Like most people, I was impressed by the announcement by President Bush that we was doubling spending on the global AIDS problems. $30 billion over five years is the largest ever public health commitment, by any country. But I was contacted by Asia Russell, from the advocacy group Health GAP, asking that I take another look at the announcement. The "new" $6 billion per year commitment is close to the $5.8 billion we will spend in FY 2008. So it is not double, when compared to current levels of spending. More troubling is the fact that some administration officials are reducing targets for the number of persons treated, because of the higher cost of second generation AIDS drugs -- a problem that has been made worse by the Administrations pressures on developing countries for stronger patent protection on AIDS drugs. This was the note from Asia:
From: Asia Russell, Health GAP
Here are the major points regarding the announcement, followed by two press releases about it with more information.
--What Bush basically did was announce an extension of PEPFAR for 5 more years. No one should be surprised by that, certainly no one ever doubted that PEPFAR would be extended; we knew it would happen (what was he going to do, allow a signature program to evaporate?) Bush is actually playing a game here, with spin and with math, making what seems like a big deal announcement right before the G8.
--He extended PEPFAR at more or less the CURRENT funding levels. $30 billion over 5 years is $6 billion per year--and we are probably going to spend $5.8 billion on AIDS by the end of FY 08 (the president requested $5.4 billion for FY 08, and that number will increase mainly because of predicted increases in funding for the Global Fund). This announcement was NOT a doubling of current funding levels--its a doubling of the spending levels we were at four years ago.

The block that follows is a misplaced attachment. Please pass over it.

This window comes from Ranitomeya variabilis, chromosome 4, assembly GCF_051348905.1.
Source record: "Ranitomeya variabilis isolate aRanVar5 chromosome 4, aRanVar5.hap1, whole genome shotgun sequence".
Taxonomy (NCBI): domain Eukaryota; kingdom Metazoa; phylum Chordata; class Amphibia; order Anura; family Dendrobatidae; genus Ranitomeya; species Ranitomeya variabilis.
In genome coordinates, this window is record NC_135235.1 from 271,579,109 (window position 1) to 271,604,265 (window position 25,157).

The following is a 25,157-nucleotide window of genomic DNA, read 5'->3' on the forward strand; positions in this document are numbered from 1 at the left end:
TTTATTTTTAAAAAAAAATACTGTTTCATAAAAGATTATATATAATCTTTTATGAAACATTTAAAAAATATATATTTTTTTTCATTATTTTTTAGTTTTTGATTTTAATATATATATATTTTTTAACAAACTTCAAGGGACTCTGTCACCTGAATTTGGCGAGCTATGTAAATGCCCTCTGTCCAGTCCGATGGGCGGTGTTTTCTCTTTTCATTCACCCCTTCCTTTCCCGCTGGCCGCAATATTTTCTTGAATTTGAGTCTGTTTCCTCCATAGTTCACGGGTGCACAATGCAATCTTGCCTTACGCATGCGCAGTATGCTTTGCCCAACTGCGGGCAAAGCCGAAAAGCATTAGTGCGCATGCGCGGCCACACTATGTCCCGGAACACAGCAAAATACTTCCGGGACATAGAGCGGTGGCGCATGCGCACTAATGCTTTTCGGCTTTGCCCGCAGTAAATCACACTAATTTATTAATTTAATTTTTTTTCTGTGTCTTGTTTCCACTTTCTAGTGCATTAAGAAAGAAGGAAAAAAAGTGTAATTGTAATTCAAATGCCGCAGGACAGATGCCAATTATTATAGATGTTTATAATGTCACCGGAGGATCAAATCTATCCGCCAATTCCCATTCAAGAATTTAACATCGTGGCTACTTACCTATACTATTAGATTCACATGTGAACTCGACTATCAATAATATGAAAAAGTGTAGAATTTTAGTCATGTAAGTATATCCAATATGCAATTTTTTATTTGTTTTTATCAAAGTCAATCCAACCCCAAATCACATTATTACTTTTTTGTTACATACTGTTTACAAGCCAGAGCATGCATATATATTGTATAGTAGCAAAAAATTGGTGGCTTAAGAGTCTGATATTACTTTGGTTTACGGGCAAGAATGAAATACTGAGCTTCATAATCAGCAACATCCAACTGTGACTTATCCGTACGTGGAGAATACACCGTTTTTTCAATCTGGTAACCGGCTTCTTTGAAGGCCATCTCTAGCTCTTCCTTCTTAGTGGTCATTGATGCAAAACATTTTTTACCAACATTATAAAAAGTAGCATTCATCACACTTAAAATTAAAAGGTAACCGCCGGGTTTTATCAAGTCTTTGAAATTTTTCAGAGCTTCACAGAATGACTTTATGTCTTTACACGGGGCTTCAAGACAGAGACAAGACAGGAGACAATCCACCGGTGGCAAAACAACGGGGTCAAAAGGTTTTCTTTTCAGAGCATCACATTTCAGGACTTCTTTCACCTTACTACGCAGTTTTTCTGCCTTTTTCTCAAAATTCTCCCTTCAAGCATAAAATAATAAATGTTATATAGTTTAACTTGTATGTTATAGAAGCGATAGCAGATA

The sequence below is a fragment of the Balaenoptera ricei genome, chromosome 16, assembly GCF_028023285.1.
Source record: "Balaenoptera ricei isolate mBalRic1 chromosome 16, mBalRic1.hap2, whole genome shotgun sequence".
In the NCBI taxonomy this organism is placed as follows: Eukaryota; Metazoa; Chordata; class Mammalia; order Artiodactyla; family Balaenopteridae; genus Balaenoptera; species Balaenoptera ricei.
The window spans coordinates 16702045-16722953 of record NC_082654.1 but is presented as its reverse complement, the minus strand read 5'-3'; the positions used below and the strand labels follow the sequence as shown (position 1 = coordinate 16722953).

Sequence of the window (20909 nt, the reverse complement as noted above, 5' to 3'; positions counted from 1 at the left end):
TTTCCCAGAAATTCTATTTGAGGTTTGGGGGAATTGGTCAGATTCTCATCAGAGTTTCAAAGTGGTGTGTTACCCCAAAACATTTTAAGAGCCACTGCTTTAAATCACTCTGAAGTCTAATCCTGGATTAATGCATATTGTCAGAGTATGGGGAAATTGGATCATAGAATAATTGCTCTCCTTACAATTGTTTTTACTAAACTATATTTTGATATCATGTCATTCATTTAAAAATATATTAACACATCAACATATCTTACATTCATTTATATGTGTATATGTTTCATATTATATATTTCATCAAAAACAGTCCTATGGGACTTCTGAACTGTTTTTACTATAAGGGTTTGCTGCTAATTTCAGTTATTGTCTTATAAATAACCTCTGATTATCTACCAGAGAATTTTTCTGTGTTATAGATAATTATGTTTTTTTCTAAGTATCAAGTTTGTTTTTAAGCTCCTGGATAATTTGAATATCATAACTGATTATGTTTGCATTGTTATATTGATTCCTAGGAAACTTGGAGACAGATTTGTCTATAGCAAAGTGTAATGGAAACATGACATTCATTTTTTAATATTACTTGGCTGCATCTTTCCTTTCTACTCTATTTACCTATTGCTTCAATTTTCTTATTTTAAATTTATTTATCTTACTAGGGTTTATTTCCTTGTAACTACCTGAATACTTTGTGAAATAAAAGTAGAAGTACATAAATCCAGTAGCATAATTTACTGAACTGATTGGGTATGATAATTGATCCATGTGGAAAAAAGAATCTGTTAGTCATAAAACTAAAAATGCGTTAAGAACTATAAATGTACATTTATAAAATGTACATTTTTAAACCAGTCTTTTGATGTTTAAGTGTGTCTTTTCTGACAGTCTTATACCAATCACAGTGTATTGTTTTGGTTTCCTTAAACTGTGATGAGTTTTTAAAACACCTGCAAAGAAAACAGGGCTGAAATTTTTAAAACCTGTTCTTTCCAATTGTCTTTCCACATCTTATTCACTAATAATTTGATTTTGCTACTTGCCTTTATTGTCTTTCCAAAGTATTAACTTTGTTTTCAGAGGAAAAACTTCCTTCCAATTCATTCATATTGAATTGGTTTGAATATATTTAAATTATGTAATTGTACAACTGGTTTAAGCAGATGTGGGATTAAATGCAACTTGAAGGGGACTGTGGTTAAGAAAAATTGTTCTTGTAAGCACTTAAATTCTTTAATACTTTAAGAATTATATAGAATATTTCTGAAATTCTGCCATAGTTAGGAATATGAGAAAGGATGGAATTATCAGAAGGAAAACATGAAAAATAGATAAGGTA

--When PEPFAR was announced in 2003, Bush committed to putting 2 million people on treatment by 2008. That's 1/3 of the people who will be in urgent clinical need of treatment. That's the right target for the US.
--On May 31, however, Bush announced the treatment target for the next 5 years of PEPFAR: 2.5 million by 2014, or only about 1/5 of the people who will be in urgent clinical need by 2014 (estimated conservatively to be 12 million people). It's an abdication of the 1/3 "US share" of people on treatment.
--The right target would have been a DOUBLING of the original fair share PEPFAR treatment target of 2 million, to 4 million.
--PEPFAR contacts have basically said "we reduced our treatment targets because it's too expensive."
NOTE: in this equation "urgent clinical need" means you will die in two years if you don't have treatment, so it is an extremely low bar to be setting.
Health GAP (Global Access Project)
For Immediate Release: May 30, 2007
Contact for more information: Asia Russell (267) 475 2645 or Paul
Davis (215) 833 4102
* Bush's Global AIDS Funding Requests Inadequate
* Devastating Reduction in Percentages on Treatment
* $30 billion over years 6-10 reflects nearly flat funding
from 4th year
Health GAP Releases Budget and Policy Recommendations for Next
Phase of U.S. Global AIDS Initiatives (updated and attached)
(Washington, DC) In response to President Bush's request today that
Congress replenish the "President's Emergency Plan for AIDS
Relief" (PEPFAR), Health GAP released an analysis showing that Bush's
requested $30 billion over 5 years would not keep pace with the
spread of the epidemic and escalating demands for treatment. Given that the
White House requested $5.4 billion on global AIDS this year (expected to be
increased to fulfill U.S. obligations to the Global Fund to fight AIDS,
Tuberculosis and Malaria), the $6 billion annual request effectively
represents flat funding into the next decade.
Even more damaging was the stark reduction in the percentages of people
with AIDS who will receive treatment from the U.S. Global AIDS initiative.